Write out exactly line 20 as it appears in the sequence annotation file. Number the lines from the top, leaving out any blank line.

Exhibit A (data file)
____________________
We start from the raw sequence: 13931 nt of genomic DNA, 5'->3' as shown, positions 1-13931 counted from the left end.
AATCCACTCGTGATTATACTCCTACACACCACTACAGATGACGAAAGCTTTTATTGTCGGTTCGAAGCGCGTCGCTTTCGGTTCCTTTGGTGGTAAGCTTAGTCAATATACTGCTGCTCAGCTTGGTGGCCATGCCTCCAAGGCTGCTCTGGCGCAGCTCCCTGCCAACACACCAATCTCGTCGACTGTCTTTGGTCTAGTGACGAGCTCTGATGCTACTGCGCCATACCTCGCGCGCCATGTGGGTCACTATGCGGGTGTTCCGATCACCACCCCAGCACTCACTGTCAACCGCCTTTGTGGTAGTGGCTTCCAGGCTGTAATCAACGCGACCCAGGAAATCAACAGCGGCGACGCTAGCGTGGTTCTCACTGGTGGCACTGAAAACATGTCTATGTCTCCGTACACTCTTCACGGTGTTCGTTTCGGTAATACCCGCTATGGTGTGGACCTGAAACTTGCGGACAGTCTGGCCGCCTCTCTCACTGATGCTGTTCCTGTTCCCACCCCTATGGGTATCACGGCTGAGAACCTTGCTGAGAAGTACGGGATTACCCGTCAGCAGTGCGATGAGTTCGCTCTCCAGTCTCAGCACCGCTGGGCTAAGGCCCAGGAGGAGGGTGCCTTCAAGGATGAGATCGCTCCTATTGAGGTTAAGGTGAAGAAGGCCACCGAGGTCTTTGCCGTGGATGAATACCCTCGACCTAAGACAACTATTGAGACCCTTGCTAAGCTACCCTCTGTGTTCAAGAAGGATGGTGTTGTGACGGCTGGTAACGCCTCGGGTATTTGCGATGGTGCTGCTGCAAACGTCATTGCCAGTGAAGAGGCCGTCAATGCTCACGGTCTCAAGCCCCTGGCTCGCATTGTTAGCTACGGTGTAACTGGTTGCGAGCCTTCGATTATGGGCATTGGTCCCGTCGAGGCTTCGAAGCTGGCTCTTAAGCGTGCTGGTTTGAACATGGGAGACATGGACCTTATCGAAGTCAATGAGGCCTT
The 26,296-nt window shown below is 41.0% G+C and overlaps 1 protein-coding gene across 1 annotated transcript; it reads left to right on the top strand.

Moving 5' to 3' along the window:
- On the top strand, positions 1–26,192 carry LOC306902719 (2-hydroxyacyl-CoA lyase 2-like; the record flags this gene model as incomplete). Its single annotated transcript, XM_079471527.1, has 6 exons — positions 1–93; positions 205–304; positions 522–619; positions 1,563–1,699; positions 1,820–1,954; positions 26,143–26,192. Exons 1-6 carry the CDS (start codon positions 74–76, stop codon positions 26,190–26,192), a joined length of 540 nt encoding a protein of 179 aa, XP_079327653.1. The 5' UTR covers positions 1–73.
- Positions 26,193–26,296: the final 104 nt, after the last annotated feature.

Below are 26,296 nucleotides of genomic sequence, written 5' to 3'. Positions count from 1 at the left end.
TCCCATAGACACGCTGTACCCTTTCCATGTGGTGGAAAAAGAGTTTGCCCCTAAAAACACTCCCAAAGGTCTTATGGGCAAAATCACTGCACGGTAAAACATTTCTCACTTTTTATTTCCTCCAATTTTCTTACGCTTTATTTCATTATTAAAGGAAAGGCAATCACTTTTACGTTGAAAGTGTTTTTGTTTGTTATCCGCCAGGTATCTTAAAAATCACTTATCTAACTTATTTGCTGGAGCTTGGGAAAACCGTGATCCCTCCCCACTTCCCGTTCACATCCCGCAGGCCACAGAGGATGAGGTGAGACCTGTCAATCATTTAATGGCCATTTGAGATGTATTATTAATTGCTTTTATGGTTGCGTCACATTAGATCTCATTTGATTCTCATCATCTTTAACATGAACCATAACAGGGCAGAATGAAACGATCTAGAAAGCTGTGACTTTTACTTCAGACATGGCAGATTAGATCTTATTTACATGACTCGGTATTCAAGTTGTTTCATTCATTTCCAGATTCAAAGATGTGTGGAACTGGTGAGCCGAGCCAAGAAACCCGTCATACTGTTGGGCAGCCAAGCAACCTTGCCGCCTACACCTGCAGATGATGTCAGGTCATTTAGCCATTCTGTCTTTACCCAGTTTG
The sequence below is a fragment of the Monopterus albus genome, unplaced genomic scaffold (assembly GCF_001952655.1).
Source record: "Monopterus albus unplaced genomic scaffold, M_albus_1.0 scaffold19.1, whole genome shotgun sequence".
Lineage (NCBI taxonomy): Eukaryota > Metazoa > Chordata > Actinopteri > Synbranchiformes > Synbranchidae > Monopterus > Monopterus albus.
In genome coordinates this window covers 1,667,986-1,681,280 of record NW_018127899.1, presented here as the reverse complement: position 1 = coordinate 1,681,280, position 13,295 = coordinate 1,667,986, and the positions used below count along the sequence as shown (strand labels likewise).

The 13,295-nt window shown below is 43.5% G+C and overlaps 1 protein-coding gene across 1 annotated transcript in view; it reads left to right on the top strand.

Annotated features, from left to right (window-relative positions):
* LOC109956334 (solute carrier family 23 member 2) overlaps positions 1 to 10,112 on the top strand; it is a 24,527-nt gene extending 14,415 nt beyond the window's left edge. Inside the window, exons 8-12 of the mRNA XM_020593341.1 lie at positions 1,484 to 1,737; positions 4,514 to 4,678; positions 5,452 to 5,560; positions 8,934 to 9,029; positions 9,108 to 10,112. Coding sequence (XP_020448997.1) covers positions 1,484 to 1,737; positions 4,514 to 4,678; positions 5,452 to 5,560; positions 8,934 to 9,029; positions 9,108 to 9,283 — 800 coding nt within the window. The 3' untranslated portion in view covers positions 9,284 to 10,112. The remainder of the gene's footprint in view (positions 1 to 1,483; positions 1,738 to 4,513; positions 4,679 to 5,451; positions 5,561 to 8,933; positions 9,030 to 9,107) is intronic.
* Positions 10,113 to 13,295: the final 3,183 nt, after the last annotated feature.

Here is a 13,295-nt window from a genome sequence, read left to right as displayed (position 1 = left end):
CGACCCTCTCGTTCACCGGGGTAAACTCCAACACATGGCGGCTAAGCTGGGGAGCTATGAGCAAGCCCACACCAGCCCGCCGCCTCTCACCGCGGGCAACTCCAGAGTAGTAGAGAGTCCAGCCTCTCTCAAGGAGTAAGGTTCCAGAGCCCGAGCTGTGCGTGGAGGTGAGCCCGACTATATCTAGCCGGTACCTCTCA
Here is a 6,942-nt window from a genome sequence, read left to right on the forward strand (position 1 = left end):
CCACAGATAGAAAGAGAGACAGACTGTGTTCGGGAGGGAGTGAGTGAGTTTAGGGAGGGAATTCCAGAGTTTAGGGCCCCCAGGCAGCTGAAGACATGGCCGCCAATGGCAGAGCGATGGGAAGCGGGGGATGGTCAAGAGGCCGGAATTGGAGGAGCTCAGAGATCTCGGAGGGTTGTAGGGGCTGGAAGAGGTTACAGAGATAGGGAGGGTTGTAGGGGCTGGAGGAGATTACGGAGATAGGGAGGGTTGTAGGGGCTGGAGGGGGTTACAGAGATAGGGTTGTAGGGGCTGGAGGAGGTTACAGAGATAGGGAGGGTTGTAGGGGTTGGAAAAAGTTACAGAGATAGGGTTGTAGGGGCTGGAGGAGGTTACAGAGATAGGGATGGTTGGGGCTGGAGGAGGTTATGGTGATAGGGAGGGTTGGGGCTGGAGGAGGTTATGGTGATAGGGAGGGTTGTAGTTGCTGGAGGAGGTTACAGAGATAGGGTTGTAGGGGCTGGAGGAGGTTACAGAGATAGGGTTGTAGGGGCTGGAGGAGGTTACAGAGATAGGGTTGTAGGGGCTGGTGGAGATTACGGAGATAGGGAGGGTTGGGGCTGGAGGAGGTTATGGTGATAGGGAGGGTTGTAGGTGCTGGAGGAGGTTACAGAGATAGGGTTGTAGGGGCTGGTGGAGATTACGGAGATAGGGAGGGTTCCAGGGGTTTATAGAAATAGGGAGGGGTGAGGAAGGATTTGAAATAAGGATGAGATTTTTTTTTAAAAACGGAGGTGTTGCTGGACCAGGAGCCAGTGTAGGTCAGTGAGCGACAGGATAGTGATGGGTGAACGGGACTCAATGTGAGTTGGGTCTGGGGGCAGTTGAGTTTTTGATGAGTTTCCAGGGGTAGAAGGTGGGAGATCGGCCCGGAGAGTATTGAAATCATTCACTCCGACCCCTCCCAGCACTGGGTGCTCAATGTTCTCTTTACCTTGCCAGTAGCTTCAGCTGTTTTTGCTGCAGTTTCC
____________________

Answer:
CCACAGATAGAAAGAGAGACAGACTGTGTTCGGGAGGGAGTGAGTGAGTTTAGGGAGGGAATTCCAGAGTTTAGGGCCCCCAGGCAGCTGAAGACATGGCCGCCAATGGCAGAGCGATGGGAAGCGGGGGATGGTCAAGAGGCCGGAATTGGAGGAGCTCAGAGATCTCGGAGGGTTGTAGGGGCTGGAAGAGGTTACAGAGATAGGGAGGGTTGTAGGGGCTGGAGGAGATTACGGAGATAGGGAGGGTTGTAGGGGCTGGAGGGGGTTACAGAGATAGGGTTGTAGGGGCTGGAGGAGGTTACAGAGATAGGGAGGGTTGTAGGGGTTGGAAAAAGTTACAGAGATAGGGTTGTAGGGGCTGGAGGAGGTTACAGAGATAGGGATGGTTGGGGCTGGAGGAGGTTATGGTGATAGGGAGGGTTGGGGCTGGAGGAGGTTATGGTGATAGGGAGGGTTGTAGTTGCTGGAGGAGGTTACAGAGATAGGGTTGTAGGGGCTGGAGGAGGTTACAGAGATAGGGTTGTAGGGGCTGGAGGAGGTTACAGAGATAGGGTTGTAGGGGCTGGTGGAGATTACGGAGATAGGGAGGGTTGGGGCTGGAGGAGGTTATGGTGATAGGGAGGGTTGTAGGTGCTGGAGGAGGTTACAGAGATAGGGTTGTAGGGGCTGGTGGAGATTACGGAGATAGGGAGGGTTCCAGGGGTTTATAGAAATAGGGAGGGGTGAGGAAGGATTTGAAATAAGGATGAGATTTTTTTTTAAAAACGGAGGTGTTGCTGGACCAGGAGCCAGTGTAGGTCAGTGAGCGACAGGATAGTGATGGGTGAACGGGACTCAATGTGAGTTGGGTCTGGGGGCAGTTGAGTTTTTGATGAGTTTCCAGGGGTAGAAGGTGGGAGATCGGCCCGGAGAGTATTGAAATCATTCACTCCGACCCCTCCCAGCACTGGGTGCTCAATGTTCTCTTTACCTTGCCAGTAGCTTCAGCTGTTTTTGCTGCAGTTTCC